On average, construction and demolition materials account for a quarter of the waste in all landfills. In Minnesota, more than 80 percent of the 1.6 million tons of construction and demolition waste was landfilled in 2013. According to the EPA, for each ton of construction and demolition waste (2,000 pounds) that goes into a landfill, 2.79 metric tons of carbon dioxide equivalent greenhouse gases, including methane and CO2, are released into the atmosphere.
Through deconstruction with a specially trained crew, as much as 90 percent of of this waste can be recycled or reused, and sold below retail cost in places like Better Futures Minnesota’s ReUse Warehouse.
Additional tips for reusing building materials during a remodeling project can be found below!
The goal of the meet up was to connect reuse and repair businesses around the state.
Reusing items can reduce pollution, reduce greenhouse gasses, and save energy and water.
Two businesses connected at Thursday's meeting.
"When they know someone's got something, they can direct it to the right thrift store outlet, so they can do a lot of cross promotion of their businesses," said Madalyn Cioci, MN Pollution Control Agency.
ReUse Minnesota does not have another meeting planned for the area.
Watch the video here
WCCO Mid-Morning - Reusing and repurposing older items is a great way to save money and also be kind to the environment. Joining us now is ReUSE Minnesota Board Vice President Madalyn Cioci (cho-chee) and Board member Della Simpson who's also the CEO of Relan. (3:08)
Click here for link to WCCO interview with Madalyn and Della.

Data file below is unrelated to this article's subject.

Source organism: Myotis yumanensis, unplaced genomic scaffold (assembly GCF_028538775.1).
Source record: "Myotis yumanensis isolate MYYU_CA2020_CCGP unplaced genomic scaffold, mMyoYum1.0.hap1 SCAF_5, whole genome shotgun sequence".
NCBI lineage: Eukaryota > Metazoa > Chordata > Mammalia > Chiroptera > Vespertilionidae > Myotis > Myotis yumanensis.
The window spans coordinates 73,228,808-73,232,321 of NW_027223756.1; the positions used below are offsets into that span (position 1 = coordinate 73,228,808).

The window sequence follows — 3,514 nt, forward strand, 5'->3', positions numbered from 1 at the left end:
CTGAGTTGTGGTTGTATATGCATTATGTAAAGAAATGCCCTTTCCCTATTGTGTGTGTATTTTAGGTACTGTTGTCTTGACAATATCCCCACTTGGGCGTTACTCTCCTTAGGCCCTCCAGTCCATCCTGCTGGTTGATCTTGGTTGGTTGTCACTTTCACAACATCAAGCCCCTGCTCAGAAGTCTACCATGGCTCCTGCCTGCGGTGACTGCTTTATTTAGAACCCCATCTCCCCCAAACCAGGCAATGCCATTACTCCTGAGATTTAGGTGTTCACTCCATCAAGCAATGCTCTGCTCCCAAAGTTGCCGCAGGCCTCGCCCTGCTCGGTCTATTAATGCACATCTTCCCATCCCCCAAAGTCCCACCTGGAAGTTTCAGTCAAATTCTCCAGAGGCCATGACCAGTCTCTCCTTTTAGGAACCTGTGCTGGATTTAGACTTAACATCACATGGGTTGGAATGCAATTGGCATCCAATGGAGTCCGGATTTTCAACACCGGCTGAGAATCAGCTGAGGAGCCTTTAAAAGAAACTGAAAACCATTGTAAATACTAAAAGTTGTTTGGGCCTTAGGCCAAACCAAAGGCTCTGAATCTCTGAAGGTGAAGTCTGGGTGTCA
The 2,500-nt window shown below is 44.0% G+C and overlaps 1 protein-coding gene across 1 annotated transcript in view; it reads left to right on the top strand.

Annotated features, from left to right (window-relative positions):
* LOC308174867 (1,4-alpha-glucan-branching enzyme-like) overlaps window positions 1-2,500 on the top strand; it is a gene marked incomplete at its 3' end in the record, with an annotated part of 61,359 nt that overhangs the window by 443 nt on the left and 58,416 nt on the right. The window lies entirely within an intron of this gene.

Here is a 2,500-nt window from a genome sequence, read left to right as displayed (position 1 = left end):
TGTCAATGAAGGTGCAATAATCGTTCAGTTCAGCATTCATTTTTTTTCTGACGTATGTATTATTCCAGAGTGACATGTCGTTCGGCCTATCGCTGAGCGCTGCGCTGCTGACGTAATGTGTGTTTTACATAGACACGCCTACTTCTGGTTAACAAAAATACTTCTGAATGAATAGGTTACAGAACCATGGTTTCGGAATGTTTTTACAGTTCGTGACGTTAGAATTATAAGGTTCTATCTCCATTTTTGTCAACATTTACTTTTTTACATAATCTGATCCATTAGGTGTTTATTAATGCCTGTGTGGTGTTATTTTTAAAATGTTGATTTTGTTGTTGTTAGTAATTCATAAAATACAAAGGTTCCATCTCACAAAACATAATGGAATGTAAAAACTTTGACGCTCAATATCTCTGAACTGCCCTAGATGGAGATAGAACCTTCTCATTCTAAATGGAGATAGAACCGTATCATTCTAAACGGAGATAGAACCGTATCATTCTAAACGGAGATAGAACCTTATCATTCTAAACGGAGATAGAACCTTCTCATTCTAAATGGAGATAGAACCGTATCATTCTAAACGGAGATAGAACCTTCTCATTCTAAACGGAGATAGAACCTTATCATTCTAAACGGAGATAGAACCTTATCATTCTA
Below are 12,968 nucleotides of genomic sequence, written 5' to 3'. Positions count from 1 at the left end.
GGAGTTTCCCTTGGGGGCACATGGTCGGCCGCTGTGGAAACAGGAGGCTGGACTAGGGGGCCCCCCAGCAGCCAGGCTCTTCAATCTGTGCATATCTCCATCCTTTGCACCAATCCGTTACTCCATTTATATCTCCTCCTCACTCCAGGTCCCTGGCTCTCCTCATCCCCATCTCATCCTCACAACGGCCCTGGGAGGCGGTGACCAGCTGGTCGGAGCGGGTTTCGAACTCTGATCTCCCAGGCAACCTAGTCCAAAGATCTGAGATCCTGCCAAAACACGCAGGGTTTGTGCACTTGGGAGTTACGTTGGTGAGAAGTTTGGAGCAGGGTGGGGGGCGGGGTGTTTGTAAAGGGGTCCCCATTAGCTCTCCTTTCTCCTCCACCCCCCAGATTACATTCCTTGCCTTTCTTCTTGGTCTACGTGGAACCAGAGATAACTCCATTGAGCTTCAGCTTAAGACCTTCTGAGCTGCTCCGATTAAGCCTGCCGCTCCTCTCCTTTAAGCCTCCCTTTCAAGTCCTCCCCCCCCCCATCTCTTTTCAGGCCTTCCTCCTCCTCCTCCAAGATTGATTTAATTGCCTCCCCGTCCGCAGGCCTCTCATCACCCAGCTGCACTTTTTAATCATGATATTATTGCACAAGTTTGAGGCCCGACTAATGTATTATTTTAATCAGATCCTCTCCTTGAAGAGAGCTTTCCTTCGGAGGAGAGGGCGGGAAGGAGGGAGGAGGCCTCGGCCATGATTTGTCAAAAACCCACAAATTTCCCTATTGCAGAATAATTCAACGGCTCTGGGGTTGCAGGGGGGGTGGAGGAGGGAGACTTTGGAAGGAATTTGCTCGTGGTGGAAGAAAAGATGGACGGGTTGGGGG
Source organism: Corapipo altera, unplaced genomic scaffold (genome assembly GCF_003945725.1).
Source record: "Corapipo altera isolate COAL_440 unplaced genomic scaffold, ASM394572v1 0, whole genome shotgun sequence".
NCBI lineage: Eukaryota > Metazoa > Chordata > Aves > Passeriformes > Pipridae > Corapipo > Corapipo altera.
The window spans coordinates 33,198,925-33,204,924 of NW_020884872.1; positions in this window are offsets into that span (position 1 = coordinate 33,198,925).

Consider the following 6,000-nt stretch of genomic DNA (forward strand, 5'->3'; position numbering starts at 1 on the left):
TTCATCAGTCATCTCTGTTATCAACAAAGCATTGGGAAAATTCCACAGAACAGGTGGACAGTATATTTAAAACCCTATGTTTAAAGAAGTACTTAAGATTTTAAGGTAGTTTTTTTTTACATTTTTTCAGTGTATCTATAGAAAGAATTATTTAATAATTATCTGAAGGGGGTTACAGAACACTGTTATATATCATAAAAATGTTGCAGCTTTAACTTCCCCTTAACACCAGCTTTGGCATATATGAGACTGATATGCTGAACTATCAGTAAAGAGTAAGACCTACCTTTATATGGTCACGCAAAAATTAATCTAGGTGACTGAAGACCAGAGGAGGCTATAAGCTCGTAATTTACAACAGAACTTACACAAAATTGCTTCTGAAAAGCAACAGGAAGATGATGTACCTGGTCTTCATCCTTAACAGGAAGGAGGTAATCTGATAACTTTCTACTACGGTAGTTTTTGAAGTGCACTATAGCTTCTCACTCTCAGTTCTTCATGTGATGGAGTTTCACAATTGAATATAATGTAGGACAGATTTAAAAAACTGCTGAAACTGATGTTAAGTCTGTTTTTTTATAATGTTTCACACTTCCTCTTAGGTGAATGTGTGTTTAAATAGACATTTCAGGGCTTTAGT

By Todd Tanner, board president
It’s the time of year for giving gifts and, no surprise, ReUSE Minnesota wholeheartedly supports and encourages handmade, upcycled, repurposed, and repaired gifts. Members of our Board recently attended the Green Gifts Fair at Midtown Global Market and were blown away by the number of local artisans who repurpose common items and turn them into something wonderful. We saw bowls made from vinyl records, jewelry derived from almost anything, candles made with old glasses, scrap fabric turned into new clothes, magnets made from bottle caps, and notebooks and journals fashioned from discarded metal. It’s hard not to be inspired by the creativity! At our table, we helped attendees turn old books and greeting cards into gift tags and small notebooks, people seemed to really enjoy the project, and we had a great time interacting with attendees at this bustling and energetic event.
Those same wonderful consumers also contributed to the health of our environment. How? Purchases at the Green Gifts Fair had a minimal carbon footprint because the items were made locally and the environmental impact of transportation was minimal. Also, many of the items were created from something that otherwise would have been trashed. For example, if someone bought an item made from discarded clothing, they helped avoid the 3-4 pounds of CO2 emissions that occur for every pound of clothing that hits a landfill. And finally, items made from previously used materials extends the useful life of those materials and avoids the additional impact of manufacturing something new.
As an organization working to raise awareness of the reuse, repair and rental business sector, it’s fantastic to know that so many in our community already share our goals of sustainable living and reducing waste. And, even though the Green Gifts Fair is over, many opportunities remain to purchase environmentally friendly presents, and to be inspired to see gift-giving in a new way and exploring ideas for creating your own gift items by re-purposing things you already have.